My third comment is that the paragraph I like best in the statement is the penultimate one which says:

It is my hope that representatives of the staff associations will be actively involved in this examination to express the point of view of their members.

I trust that the minister will turn that hope into an assertion. I have noted with interest the comments on this question which have been made, notably by the Public Service Alliance of Canada and the Professional Institute of the Public Service of Canada. They have made it clear that the main trouble is not with those who are working in the Central Pay Office but with the system, and they have ideas as to how the system can be improved. Their approach to this question is much more practical than that of management consultants. I hope the minister will not just hope that these people can get involved but will bring them in very actively and obtain their assistance in straightening out this situation so that these delays may be a thing of the past.

Public Accounts

January 30, 1970

Topic:   ROUTINE PROCEEDINGS
Subtopic:   PUBLIC SERVICE
Sub-subtopic:   STATEMENT ON ISSUING OF RETROACTIVE PAY CHEQUES
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RA

Bernard Dumont

Ralliement Créditiste

Mr. Bernard Dumont (Frontenac):

Mr. Speaker, I wish to thank the minister lor sending us the French version of the statement he has just made.

We are pleased with the improvement mentioned by the minister and with the fact that the Treasury Board has always performed his task well. In his statement, the minister points out that the complaints by hon. members were given careful consideration. It is to the credit of the minister and for us encouragement to keep on asking for justice in Parliament.

We must, however, deplore the delay in payment of the 7 per cent premium to all bilingual employees. This delay, to my mind unjustified, does not further the cause of good understanding in Canada. I therefore urge the minister to give this problem special attention, particularly in the case of members of the House of Commons Protective Service who receive no recognition for being bilingual. It is so satisfying to French-speaking visitors to be welcomed in French in the parliament buildings that I feel special attention should be given to these guards who have long been deprived of something to which they are entitled.

Topic:   ROUTINE PROCEEDINGS
Subtopic:   PUBLIC SERVICE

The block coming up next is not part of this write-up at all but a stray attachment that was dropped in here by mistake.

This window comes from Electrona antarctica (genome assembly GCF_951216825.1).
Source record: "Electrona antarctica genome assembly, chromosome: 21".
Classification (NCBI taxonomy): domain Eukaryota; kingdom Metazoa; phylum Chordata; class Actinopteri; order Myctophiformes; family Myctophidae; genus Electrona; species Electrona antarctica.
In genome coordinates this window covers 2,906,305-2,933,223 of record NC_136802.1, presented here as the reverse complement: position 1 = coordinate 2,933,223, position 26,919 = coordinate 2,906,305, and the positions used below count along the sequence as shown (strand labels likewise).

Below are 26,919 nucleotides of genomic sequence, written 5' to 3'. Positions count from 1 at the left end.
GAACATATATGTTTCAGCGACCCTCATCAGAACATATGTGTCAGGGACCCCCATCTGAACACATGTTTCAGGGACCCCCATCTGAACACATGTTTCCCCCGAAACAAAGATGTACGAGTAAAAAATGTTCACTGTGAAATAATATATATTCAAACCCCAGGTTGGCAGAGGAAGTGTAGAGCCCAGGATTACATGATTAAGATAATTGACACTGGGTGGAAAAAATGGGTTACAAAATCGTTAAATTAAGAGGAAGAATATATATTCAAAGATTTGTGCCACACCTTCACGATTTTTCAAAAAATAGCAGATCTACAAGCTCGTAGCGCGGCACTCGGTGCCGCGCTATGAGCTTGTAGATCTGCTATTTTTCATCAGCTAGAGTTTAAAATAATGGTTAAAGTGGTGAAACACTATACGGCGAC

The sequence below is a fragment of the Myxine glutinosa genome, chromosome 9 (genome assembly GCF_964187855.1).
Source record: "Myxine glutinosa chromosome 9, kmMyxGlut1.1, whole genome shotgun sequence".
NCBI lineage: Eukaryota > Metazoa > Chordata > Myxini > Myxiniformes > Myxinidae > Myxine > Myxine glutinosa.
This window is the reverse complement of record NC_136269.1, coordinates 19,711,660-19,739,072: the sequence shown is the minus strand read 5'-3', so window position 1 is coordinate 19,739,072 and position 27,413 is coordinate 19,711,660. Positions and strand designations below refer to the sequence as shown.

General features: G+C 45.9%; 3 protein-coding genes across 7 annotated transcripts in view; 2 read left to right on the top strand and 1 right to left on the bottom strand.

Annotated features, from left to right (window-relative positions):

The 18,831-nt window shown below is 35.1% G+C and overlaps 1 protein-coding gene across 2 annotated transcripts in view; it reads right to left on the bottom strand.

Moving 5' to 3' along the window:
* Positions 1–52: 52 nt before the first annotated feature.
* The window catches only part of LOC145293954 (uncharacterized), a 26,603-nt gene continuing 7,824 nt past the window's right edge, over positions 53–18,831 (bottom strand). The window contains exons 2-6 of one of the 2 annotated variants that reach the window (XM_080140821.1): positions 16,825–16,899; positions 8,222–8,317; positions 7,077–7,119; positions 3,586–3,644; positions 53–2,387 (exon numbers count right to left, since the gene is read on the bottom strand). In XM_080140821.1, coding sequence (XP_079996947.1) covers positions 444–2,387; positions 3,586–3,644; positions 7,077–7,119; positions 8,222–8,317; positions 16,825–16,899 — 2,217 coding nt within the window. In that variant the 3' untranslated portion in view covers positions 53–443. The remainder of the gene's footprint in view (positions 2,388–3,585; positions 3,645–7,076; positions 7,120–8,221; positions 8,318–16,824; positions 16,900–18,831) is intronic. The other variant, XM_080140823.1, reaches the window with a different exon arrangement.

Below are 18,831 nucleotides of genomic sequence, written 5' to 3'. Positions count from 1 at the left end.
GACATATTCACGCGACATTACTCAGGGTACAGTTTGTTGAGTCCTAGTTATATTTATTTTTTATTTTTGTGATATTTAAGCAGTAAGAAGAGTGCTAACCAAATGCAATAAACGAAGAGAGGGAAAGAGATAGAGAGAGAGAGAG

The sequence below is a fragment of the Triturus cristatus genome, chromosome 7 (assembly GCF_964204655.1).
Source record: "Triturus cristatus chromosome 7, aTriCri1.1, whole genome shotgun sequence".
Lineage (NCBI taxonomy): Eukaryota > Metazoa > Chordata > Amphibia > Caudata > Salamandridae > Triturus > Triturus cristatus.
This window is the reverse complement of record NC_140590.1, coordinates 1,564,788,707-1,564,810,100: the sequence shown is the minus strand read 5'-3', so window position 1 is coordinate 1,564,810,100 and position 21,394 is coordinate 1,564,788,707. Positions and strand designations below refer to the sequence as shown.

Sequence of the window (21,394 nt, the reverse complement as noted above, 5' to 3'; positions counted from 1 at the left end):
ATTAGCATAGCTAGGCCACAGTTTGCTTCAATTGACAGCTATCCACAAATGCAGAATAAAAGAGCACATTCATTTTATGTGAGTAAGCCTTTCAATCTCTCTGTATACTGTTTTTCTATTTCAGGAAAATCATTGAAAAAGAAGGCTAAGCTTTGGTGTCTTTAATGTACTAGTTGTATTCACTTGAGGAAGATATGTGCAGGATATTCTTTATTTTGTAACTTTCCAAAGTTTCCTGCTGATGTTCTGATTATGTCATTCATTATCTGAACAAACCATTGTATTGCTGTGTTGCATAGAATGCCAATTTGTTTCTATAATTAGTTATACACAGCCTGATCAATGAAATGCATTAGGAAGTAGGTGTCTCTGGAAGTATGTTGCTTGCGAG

Sub-subtopic:   STATEMENT ON ISSUING OF RETROACTIVE PAY CHEQUES
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PUBLIC ACCOUNTS

COMPLETION OF COMMITTEE INQUIRY INTO PARAGRAPH 101 OF AUDITOR GENERAL'S REPORT

LIB

Donald Stovel Macdonald (President of the Privy Council; Leader of the Government in the House of Commons; Liberal Party House Leader)

Liberal

Hon. Donald S. Macdonald (President of the Privy Council):

Mr. Speaker, there have been discussions among the representatives of the parties with respect to a possible order of the House which would permit the Public Accounts Committee to complete the work it had under way during the previous session. I think there might be found to be general agreement for an order of the House in the following terms:

That a copy of the Minutes of the Proceedings and Evidence of, and all papers produced before, the Standing Committee on Public Accounts during the first session of the twenty-eighth Parliament in relation to the committee's inquiry into paragraph 101 of the Auditor General's report for the year ended March 31, 1967, be laid before the House and referred to the Standing Committee on Public Accounts.

If there is agreement, Mr. Speaker, perhaps that could be made an order of the House.

Topic:   PUBLIC ACCOUNTS
Subtopic:   COMPLETION OF COMMITTEE INQUIRY INTO PARAGRAPH 101 OF AUDITOR GENERAL'S REPORT
Permalink
IND

Lucien Lamoureux (Speaker of the House of Commons)

Independent

Mr. Speaker:

Is it agreed?

Topic:   PUBLIC ACCOUNTS
Subtopic:   COMPLETION OF COMMITTEE INQUIRY INTO PARAGRAPH 101 OF AUDITOR GENERAL'S REPORT
Permalink
?

Some hon. Members:

Agreed.

[Mr. Knowles (Winnipeg North Centre) .1

Topic:   PUBLIC ACCOUNTS
Subtopic:   COMPLETION OF COMMITTEE INQUIRY INTO PARAGRAPH 101 OF AUDITOR GENERAL'S REPORT
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January 30, 1970